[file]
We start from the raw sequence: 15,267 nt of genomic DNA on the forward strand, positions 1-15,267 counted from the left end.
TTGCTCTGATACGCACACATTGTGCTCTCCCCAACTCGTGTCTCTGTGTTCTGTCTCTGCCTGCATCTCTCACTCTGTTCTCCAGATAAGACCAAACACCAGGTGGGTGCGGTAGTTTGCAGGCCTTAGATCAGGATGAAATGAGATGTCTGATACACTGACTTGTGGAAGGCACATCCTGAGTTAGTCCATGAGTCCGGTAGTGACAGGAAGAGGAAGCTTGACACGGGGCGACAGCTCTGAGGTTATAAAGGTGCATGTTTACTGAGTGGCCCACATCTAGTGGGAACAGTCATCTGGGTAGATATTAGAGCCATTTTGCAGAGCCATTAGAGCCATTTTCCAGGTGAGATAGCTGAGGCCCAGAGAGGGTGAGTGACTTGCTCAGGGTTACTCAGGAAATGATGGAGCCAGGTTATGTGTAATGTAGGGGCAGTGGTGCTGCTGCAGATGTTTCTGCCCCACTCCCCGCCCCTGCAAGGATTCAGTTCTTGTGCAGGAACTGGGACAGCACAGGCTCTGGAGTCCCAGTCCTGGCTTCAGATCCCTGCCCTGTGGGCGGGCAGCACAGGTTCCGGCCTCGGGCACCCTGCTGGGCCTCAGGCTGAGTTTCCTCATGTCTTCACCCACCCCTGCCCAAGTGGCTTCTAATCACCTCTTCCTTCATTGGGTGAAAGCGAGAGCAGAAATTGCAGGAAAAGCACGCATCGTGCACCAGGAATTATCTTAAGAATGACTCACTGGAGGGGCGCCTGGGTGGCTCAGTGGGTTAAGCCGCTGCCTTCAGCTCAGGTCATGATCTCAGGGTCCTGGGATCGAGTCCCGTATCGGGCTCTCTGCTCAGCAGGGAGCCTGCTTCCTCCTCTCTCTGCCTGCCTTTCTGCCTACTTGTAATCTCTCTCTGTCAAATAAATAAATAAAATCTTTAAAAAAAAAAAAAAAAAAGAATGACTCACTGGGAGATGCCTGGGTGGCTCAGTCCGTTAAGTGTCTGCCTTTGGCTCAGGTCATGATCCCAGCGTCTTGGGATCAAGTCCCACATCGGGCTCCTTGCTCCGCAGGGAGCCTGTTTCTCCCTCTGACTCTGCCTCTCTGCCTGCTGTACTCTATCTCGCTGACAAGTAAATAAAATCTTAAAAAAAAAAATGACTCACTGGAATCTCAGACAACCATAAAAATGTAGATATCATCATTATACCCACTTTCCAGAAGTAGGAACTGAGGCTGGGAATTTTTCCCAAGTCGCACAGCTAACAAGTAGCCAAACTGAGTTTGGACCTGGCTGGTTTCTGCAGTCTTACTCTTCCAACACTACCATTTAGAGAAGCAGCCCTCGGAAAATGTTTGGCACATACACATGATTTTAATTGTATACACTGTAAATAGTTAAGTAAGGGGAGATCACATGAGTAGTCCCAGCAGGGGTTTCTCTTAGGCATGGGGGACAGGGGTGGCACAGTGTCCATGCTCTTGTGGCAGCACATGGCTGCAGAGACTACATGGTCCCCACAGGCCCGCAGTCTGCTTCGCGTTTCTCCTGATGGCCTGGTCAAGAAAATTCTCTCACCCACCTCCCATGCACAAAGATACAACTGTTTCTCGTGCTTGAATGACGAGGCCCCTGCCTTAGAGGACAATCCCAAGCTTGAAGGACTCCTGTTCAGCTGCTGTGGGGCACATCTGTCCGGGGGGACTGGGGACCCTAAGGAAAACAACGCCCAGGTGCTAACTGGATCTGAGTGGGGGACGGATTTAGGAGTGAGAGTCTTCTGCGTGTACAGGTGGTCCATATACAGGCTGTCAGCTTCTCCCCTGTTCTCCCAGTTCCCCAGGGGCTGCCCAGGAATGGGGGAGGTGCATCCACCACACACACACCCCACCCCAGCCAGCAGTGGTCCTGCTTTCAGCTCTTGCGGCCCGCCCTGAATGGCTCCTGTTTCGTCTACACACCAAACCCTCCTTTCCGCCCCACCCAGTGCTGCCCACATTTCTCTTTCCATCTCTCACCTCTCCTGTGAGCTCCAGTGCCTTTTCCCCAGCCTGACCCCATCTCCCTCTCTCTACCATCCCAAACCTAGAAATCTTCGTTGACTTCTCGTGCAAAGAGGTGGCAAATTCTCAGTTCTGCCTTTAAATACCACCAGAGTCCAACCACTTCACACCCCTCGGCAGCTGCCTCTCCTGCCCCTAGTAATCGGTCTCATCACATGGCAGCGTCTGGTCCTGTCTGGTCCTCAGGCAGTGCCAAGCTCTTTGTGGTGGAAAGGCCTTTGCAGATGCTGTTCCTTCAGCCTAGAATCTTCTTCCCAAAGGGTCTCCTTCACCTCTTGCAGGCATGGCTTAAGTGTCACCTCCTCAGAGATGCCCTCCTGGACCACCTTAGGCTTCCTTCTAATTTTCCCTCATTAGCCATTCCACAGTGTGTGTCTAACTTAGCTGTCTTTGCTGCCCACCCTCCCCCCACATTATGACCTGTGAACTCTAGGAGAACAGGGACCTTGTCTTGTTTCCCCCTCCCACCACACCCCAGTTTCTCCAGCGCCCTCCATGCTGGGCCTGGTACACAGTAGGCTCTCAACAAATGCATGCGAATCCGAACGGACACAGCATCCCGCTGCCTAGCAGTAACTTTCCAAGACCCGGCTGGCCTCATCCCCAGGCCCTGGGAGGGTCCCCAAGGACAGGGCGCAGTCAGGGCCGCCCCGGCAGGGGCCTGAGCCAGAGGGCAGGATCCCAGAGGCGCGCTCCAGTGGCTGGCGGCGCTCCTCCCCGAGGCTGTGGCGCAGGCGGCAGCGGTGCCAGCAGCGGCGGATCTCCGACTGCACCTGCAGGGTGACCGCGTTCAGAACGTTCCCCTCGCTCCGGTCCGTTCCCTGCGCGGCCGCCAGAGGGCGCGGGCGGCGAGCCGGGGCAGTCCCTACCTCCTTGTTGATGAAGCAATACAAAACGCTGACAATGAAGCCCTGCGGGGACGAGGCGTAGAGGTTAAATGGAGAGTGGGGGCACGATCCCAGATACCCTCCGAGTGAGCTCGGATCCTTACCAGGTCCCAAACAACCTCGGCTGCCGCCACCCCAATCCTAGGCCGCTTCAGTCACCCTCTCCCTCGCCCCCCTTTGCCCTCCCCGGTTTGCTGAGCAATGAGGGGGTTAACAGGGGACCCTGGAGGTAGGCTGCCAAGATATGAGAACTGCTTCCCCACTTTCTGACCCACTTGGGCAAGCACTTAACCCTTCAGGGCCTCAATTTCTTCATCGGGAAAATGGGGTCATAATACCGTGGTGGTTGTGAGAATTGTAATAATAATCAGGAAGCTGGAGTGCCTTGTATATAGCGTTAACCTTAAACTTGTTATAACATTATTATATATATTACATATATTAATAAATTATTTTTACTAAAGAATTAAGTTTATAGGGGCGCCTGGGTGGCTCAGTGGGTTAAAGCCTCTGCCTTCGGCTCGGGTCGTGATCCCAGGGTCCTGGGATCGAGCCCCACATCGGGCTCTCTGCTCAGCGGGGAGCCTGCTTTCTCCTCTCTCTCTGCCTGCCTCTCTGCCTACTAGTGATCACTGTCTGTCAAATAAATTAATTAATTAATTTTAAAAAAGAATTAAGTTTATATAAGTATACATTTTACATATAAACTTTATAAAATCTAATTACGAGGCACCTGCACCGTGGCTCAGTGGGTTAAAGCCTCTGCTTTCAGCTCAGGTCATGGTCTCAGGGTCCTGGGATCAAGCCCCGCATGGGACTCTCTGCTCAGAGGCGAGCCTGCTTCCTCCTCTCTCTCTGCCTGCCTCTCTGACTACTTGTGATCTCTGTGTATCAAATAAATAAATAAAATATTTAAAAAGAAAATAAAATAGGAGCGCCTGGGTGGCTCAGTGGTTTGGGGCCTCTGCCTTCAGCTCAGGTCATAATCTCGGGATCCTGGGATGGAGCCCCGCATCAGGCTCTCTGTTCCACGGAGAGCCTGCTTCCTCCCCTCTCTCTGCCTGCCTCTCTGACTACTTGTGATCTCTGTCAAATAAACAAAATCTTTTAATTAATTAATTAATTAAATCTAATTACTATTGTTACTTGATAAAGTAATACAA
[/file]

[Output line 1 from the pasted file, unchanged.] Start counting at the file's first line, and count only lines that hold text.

We start from the raw sequence: 15,267 nt of genomic DNA on the forward strand, positions 1-15,267 counted from the left end.